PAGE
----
Waldreus N, Sjostrand F, Hahn. RG ARCHIVES OF GERONTOLOGY AND GERIATRICS Volume: 53 Issue: 2 Pages: 174-178 DOI: 10.1016/j.archger.2010.10.003 Published: SEP-OCT 2011
It is well known that the sensation of thirst is generally reduced in older adults, with one of the consequences being a tendency for fluid intake to be reduced. This can be problematic, as dehydration may have more serious adverse effects on those whose physical and mental capacities are already impaired than in younger healthy individuals.
Most geriatricians recognise that acute dehydration is often a precipitating factor in hospital admissions in the elderly. However, in the absence of thirst, it can be difficult to ensure compliance with advice to increase fluid intake. However, it is also well known that elderly patients with heart failure may be troubled by thirst.
This paper compared the intensity of thirst in patients with and without heart failure and the relationship between subjective sensations of thirst and the health-related quality of life and indices of the fluid balance. Heart failure patients reported significantly more intensive thirst (median = 75 mm) than the control group who suffered from other acute illnesses and who had the expected low values for ratings of thirst (median = 25 mm; p < 0.0001).
Overall health-related quality of life was low and was not related to thirst. Serum sodium concentration and urine colour, which are often used as markers of hydration status, did not differ significantly between the groups, but the urine of the HF patients had a lower sodium concentration and osmolality. The authors concluded that elderly patients with worsening heart failure have considerably increased thirst and, hence, intense thirst should be regarded as a symptom of heart failure.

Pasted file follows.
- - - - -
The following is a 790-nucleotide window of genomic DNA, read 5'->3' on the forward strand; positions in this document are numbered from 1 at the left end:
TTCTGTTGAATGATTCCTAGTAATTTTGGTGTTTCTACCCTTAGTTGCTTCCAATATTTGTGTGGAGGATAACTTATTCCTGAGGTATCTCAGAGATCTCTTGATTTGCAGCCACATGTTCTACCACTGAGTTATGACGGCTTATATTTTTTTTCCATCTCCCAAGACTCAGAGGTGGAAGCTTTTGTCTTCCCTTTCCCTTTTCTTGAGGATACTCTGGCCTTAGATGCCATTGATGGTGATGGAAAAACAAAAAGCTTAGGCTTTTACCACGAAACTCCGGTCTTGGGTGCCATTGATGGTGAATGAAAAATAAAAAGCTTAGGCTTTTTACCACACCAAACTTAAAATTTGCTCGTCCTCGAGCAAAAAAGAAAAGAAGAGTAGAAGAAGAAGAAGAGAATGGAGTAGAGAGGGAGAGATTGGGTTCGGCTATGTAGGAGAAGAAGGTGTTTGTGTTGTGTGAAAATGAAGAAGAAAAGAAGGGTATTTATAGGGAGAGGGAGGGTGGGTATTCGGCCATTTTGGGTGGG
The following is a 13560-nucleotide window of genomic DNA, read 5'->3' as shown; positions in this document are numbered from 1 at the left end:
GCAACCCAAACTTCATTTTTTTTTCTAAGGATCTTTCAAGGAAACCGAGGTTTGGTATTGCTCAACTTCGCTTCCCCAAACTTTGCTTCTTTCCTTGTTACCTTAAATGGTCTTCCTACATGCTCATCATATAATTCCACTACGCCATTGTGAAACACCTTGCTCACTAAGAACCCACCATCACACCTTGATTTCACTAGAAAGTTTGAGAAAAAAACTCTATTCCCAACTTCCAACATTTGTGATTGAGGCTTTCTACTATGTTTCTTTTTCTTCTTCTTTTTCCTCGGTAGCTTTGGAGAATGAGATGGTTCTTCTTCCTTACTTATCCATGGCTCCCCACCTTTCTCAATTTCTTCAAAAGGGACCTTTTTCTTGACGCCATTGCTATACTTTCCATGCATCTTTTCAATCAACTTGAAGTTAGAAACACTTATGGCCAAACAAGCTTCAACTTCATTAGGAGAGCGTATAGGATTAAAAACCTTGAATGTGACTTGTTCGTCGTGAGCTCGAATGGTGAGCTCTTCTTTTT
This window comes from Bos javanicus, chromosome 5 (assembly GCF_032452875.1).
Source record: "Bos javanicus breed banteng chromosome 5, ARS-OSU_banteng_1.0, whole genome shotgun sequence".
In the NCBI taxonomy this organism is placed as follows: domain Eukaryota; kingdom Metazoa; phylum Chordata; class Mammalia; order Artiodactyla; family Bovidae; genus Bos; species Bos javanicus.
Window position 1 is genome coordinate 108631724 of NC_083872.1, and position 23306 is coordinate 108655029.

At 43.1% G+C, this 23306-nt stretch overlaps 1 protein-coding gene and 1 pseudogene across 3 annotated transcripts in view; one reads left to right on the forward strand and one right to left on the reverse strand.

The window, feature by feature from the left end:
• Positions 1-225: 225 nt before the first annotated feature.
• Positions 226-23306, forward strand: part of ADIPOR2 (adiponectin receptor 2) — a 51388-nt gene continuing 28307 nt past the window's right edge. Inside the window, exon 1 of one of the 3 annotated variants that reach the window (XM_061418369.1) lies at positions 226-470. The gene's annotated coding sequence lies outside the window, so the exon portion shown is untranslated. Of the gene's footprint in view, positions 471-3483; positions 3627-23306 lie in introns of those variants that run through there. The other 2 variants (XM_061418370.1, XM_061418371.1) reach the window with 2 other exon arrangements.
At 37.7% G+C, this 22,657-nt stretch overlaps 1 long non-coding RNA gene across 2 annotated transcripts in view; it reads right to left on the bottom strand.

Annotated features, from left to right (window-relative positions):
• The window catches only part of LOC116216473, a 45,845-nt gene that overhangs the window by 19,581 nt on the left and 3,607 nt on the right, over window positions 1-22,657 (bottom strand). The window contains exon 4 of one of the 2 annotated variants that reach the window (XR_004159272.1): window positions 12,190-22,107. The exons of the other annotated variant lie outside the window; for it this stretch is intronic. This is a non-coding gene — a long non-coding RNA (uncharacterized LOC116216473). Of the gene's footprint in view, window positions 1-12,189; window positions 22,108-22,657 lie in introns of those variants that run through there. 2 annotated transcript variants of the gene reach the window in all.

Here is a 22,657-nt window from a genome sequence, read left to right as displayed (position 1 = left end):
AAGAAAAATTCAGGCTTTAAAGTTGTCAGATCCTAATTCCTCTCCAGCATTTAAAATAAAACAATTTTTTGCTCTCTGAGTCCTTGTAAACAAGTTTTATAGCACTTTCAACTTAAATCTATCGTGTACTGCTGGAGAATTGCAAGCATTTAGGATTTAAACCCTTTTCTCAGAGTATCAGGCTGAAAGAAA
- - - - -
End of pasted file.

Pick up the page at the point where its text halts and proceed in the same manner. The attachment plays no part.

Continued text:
Elderly patients with heart failure (HF) may be troubled by thirst, despite the fact that elderly have an impaired ability to sense thirst. The present study was undertaken to compare the intensity of thirst in patients with and without HF and to evaluate how this symptom relates to the health-related quality of life and indices of the fluid balance. Forty-eight patients (mean age 80 years) admitted to hospital with worsening HF (n = 23) or with other acute illness (n = 25) graded their thirst and estimated their health-related quality of life (HRQoL). Serum sodium was measured and urine samples were assessed for color and electrolyte content. The HF patients reported significantly more intensive thirst (median = 75 mm) compared with those in the control group (median = 25 mm; p < 0.0001). There was no statistically significant relationship between thirst and HRQoL, which was low overall. Serum sodium and urine color did not differ significantly between the groups, but the urine of the HF patients had a lower sodium concentration and osmolality. We conclude that elderly patients with worsening HF have considerably increased thirst and, hence, intense thirst should be regarded as a symptom of HF.
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